Please can someone tell me the difference between a struct and an enumeration?

Example of a structure:

struct book {
    char title[25];
    char author[25];
    char publisher[25];
    int price;
};


Example of an enum(eration):

enum book {
    BIG,
    SMALL,
};

Why don't you just post your whole exam, since you seem to know a lot about what questions ARE going to be on it.
http://www.daniweb.com/forums/post870168-3.html

Better yet, just give us the email address of the examiner, and we can forward the answers directly, and cut out the middle-man.

> Please can someone tell me the difference between a struct and an enumeration?
YOU tell US what you think the answer should be, then it makes it much less likely for us to consider you a sponge.

Let's just all calm down...
He has just asked the answers for about less than 10 out of
40 questions...Everone hopes, you follow post # 3

YOU tell US what you think the answer should be

And if your answer is wrong, don't worry, everyone will teach you how to get to the right answer.

As of now, have these:

Structs are structures, obviously, structure holds related
elements together in one struct variable
. Just like:
emerald, ruby, sapphire is related to Gems. So you may say;

struct gem_vars {
   int emerald_count;
   int ruby_count;
   int sapphire_count;
}

Now, for enumeration. we enumerate constants with
values in chronological order.
Instead of saying:

#define JANUARY 1
#define FEBRUARY 2
#define MARCH 3
#define APRIL 4

we can simplify it as

enum {
  JANUARY = 1, FEBRUARY, MARCH, APRIL;
}

If still, you didn't get the point, you better read C books
or ask someone else for you to understand...

Thanks.

Comments
Nice approach :)

Sorry, I forgot to place a semicolon after the closing brace
on my examples...Sorry too for multiple posts.

Sorry, I forgot to place a semicolon after the closing brace
on my examples...Sorry too for multiple posts.

Then just edit your post :)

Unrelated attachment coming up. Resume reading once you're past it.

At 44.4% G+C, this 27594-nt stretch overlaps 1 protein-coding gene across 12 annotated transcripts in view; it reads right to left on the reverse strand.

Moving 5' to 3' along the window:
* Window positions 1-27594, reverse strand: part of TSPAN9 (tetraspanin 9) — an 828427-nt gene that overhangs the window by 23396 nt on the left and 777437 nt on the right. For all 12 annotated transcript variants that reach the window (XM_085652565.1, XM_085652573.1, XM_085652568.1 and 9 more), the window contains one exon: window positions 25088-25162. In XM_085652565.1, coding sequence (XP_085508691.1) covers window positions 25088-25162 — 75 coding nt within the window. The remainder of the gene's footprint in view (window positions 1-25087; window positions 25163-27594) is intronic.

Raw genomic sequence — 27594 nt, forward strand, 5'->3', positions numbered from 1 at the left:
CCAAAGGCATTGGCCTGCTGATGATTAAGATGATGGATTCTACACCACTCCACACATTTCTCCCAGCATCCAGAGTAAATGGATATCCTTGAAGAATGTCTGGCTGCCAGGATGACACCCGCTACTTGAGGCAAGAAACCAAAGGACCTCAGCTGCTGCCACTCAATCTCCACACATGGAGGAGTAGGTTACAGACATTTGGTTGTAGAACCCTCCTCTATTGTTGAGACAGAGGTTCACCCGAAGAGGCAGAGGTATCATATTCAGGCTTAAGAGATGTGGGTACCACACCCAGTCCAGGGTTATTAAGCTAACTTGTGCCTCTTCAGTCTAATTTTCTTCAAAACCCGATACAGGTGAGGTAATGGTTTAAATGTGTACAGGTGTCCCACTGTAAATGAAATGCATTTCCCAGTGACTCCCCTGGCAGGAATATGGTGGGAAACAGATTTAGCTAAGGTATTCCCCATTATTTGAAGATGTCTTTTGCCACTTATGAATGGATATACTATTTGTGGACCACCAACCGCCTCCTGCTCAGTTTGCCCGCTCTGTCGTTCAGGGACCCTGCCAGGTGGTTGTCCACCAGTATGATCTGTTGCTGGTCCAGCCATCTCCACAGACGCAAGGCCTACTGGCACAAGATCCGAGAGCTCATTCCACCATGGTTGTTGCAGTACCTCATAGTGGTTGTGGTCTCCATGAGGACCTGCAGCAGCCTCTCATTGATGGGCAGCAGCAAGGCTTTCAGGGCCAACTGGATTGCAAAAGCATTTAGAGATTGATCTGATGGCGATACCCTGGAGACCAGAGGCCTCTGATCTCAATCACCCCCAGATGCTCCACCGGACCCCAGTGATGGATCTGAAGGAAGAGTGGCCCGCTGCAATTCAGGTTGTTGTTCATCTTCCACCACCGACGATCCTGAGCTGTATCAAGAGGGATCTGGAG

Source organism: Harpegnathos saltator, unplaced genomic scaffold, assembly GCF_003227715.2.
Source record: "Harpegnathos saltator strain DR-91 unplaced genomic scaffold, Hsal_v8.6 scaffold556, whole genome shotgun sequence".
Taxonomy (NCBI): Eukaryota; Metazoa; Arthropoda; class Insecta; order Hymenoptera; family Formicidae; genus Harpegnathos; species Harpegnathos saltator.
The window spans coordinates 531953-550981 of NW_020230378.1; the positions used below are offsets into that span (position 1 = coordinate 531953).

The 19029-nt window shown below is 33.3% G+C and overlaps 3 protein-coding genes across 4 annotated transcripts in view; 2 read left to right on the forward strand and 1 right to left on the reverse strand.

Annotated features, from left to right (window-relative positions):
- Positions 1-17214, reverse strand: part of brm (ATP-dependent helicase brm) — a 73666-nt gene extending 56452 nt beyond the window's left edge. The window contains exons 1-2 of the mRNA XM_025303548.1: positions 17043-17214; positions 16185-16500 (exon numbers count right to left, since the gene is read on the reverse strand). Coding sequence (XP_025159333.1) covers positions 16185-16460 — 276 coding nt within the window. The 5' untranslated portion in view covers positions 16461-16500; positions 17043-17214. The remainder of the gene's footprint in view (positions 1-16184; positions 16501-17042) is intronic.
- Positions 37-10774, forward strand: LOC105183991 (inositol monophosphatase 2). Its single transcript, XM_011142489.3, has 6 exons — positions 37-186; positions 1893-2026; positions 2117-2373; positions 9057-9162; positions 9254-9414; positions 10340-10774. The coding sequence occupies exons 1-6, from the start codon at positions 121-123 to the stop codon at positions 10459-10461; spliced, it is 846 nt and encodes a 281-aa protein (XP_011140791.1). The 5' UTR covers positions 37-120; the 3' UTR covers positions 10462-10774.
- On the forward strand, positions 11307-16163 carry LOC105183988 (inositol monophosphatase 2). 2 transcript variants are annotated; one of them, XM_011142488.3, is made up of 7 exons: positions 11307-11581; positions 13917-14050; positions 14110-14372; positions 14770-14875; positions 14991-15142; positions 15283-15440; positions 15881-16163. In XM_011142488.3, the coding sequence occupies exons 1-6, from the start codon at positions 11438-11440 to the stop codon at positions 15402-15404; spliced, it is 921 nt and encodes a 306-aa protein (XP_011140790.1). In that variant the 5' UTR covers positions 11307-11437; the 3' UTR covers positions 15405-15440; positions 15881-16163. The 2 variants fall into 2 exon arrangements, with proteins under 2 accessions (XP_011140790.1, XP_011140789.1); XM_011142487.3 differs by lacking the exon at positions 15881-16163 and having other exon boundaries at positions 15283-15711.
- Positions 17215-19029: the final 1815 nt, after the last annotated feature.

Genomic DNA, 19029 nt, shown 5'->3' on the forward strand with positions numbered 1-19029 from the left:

Sorry, I forgot to place a semicolon after the closing brace
on my examples...Sorry too for multiple posts.

thank your for your simple answers dude. I just got it.

enum {
  JANUARY = 1, FEBRUARY, MARCH, APRIL;
};

I think you aren't much with an enumeration like this, if your enumeration (the data type) hasn't got a name, then you should declare a 'variable' directly after it's definition (you don't have to do this, syntactically your example is correct, but if you don't do this it's pretty much useless: you could just leave it's declaration out of your code because you cannot use it, because you've no instance of it)

I think you aren't much with an enumeration like this, if your enumeration (the data type) hasn't got a name, then you should declare a 'variable' directly after it's definition (you don't have to do this, syntactically your example is correct, but if you don't do this it's pretty much useless: you could just leave it's declaration out of your code because you cannot use it, because you've no instance of it)

It saves keystrokes and if used correctly, can increase code readability.

enum {
  A = 1,
  B = 2,
  C = 3
};
#define A 1
#define B 2
#define C 3

enum method saves keystrokes and is more understandable IMO.

enum method saves keystrokes and is more understandable IMO.

Oh, right I forgot about that, and another addition: #define is deprecated for constants:

#define A 10
#define B 20
#define C A+B
int result=2*C; // won't give 60 as output

Oh, right I forgot about that, and another addition: #define is deprecated for constants:

#define A 10
#define B 20
#define C A+B
int result=2*C; // won't give 60 as output

That's why you are supposed to wrap them in brackets.

#define A 10
#define B 20
#define C (A + B)
int result = 2 * C; // will give 60

That's why you are supposed to wrap them in brackets.

#define A 10
#define B 20
#define C (A + B)
int result = 2 * C; // will give 60

I know, but if you do the same, with constants declared with const for example, you don't have to bother with braces :)

Saving keystrokes is the worst reason. That way you get statements like x1=-b+(sqrt((b*b)-(4*a*c))/(2*a)); rather than x1 = -b + ( sqrt( (b*b) - (4*a*c) ) / (2*a) ); and are prone to make parenthetical mistakes at the very least and write other indecipherable code.

AAMOF I find it faster to do the #defines because of cut/paste. It takes 13 keystrokes for me to get

#define
#define
#define
#define
#define

Then add the definitions from the bottom up. Much faster.

AAMOF I find it faster to do the #defines because of cut/paste. It takes 13 keystrokes for me to get

#define
#define
#define
#define
#define

Then add the definitions from the bottom up. Much faster.

Is that a reason to avoid using the const keyword? I don't think so ...

BTW, If you take the same approach, but with const instead of #define it will even save you more keystrokes :P

Is that a reason to avoid using the const keyword? I don't think so ...

Never said so. I was not commenting on const vs. #define . It was the enum/#define comment that prompted my response -- and the silly keystroke comment therein..

Never said so. I was not commenting on const vs. #define . It was the enum/#define comment that prompted my response -- and the silly keystroke comment therein..

Sorry, I must have misinterpret your post :(

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